Too many programmers ?

We had a team meeting tonight – our team is having tremendous growth (approx 50-60 total) , and we are going from a handful of programmers last year to maybe 20 people expressing interest in programming this year. Not a lot of experience (either inside or outside FRC that we know of yet)

Any tips on how to keep so many programmers involved? I can’t see how we can manage a programming team where everyone is going to contribute to the competition robot… We are having some LabView training classes/seminars once every two weeks thru the end of the year, but the Mentors are not very far ahead of most of the students. We have one student who is ahead of everyone and has been lead programmer for pretty much the last three years.

It may be useful to have training, challenges, or competitions based on the new simulation features. More details are on the 1718 beta site.

Greg McKaskle

We are in a similar situation, although I can’t say we have 20 people interested, we have far more than needed.

As the lead programmer, I am assuming that interest will slowly fade away, and it should end up being 3-5 people. It’s definitely not doable to have 20 people contribute to the robot code.

Possibilities if they don’t fade away:
- Make a core group for robot code, and let the others work on other projects (apps, website, etc.)
- Make the robot code a ‘competition’ of sorts. Have 2 groups that are competing to make better robot code, and at the end combine the best parts of the two.
- Although this is the least favorable, it’s certainly possible to put a cap on how many programmers are allowed on the sub-team. If a lot of them have little experience, I’m sure they’d have just as much fun doing CAD or machining or anything else.

Our team had this exact problem in the 2011 season.
The fact of the matter is, having 30% of the team as programmers is overkill. You should try to engage students in other fields that may be of interest, (namely CAD, Website).
If you still find yourself with a large group of dedicated programmers then have some of the new guys pair up with the veterans and assign them a task, make sure they document everything they do (with a large group of students this is critical).
Either way, students will mingle in and out of groups throughout the season.
Good luck!

Writing a scouting system is another thing that extra programmers can work on.

Try and find out why they are interested in programming as opposed to another subteam. If someone wants to program because their friend wants to program, and their friend is only there because the first kid wants to program, look at that, you can already relocate 2 students to another subteam.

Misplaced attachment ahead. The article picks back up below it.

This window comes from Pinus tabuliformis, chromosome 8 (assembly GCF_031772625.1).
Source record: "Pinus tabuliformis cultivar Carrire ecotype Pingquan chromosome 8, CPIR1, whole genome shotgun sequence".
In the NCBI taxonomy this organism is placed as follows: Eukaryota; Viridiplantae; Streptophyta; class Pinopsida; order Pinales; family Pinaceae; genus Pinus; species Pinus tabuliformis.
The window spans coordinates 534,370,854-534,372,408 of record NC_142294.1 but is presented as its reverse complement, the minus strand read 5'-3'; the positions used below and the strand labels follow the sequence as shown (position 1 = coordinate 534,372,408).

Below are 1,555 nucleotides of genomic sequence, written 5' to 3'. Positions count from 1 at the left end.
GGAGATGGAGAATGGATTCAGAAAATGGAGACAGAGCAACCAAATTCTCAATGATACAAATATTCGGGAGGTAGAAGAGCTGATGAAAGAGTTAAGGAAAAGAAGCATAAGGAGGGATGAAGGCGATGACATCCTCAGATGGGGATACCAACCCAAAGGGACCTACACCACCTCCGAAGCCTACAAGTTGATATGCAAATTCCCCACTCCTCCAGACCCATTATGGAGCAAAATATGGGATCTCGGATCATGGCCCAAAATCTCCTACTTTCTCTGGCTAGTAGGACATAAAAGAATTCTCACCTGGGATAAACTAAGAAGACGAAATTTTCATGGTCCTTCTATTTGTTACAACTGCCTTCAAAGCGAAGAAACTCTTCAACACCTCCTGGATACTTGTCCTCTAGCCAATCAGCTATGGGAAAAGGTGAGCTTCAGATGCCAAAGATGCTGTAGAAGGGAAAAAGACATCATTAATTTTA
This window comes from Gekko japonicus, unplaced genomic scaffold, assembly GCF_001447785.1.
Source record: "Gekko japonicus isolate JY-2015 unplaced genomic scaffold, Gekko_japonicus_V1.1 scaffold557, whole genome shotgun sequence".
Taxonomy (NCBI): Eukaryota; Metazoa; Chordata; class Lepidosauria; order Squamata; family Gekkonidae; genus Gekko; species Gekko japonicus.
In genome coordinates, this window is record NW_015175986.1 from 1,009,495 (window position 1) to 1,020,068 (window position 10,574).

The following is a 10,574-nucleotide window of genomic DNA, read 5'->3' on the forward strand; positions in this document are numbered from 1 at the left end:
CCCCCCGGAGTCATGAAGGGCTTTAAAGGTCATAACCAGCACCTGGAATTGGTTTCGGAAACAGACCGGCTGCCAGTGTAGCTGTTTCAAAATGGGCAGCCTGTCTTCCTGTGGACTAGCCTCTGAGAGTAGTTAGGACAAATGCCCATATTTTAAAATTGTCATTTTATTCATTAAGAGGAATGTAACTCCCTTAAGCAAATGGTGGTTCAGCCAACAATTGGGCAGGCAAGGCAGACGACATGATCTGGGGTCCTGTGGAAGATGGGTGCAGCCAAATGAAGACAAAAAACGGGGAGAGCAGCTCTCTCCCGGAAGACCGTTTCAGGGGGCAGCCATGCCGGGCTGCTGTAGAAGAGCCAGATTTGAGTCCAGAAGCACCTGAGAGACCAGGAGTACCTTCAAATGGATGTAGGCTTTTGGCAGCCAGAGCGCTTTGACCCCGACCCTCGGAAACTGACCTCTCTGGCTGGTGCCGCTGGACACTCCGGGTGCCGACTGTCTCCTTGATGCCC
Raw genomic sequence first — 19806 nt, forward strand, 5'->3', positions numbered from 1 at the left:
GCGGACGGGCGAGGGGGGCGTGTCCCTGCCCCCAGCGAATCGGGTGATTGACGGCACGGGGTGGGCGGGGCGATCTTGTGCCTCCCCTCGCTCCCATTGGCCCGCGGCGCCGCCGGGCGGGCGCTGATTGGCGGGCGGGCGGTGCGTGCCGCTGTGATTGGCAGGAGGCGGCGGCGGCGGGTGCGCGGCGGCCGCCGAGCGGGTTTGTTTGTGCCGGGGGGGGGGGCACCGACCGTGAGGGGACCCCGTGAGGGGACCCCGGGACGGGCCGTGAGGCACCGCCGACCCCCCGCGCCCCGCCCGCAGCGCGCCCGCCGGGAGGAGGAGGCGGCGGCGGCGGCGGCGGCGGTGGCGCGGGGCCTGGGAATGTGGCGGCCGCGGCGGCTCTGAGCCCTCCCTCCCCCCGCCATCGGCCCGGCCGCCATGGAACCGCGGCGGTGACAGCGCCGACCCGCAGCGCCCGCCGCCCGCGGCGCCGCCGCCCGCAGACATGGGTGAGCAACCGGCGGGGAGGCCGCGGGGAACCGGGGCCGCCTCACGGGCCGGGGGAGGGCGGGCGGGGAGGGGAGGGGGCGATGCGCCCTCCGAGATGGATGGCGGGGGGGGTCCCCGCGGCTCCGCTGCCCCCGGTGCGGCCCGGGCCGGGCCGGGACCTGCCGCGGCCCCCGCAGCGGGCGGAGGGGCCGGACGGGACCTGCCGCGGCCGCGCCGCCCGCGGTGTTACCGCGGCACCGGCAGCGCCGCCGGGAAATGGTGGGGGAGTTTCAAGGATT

I would break them into 3 teams: robot, scouting, and website. That will let them all stay involved, while cutting down the number of people working on any single project.

Oh man you havent seen nothing yet. Our team has over 100 people and 27 of them are programmers. When I say programmers I mean only programming the robot. We already have a cad team, webdesign, videography and photography. Right now we are going FTC and we have 2 teams. I basically split up the programmers and told them to write their own pseudo-code. After that I would split them up into sub teams to write their part of the code, like 2-3 people would write the drive code. I still havent figured out a plan for FRC yet. I hope this helps.

+1 to this. People generally like the ‘idea’ of programming, and not really programming itself. Which isn’t to say that you won’t have 20+ dedicated programmers, that’s definitely a possibility. This is just to say that it probably won’t go down that way.

  • Sunny G.

http://en.wikipedia.org/wiki/The_Mythical_Man-Month

Interesting read.

This year I expect up to 8 returning, 2nd year programmers and at least 1 rookie (we had all rookies last year). I am planning on a multiple project approach similar to Jon’s.

Eric

We typically have 9-10 interested programmers each year on a team of about 32. So we usually split 3-4 of them into programming the scouting system, 3-4 basic robot code, 3-4 of them specialized code for vision, dashboard, autonomous. It usually ends up as one student in each of those three areas doing most of the coding, while the others learn and help diagnose/troubleshoot.

I too expect some, if not many of that initial group to drift into other sub-groups, or just milling about. Large numbers of programmers can, and do work on single projects regularly. Although it is less common for LabVIEW enviornments compared to the other languages, I worked on one LabVIEW project where it would have been very easy to have 30+ people working on it. The biggest challenge will be to separate the various tasks very discretely, and with very clear chains of communication.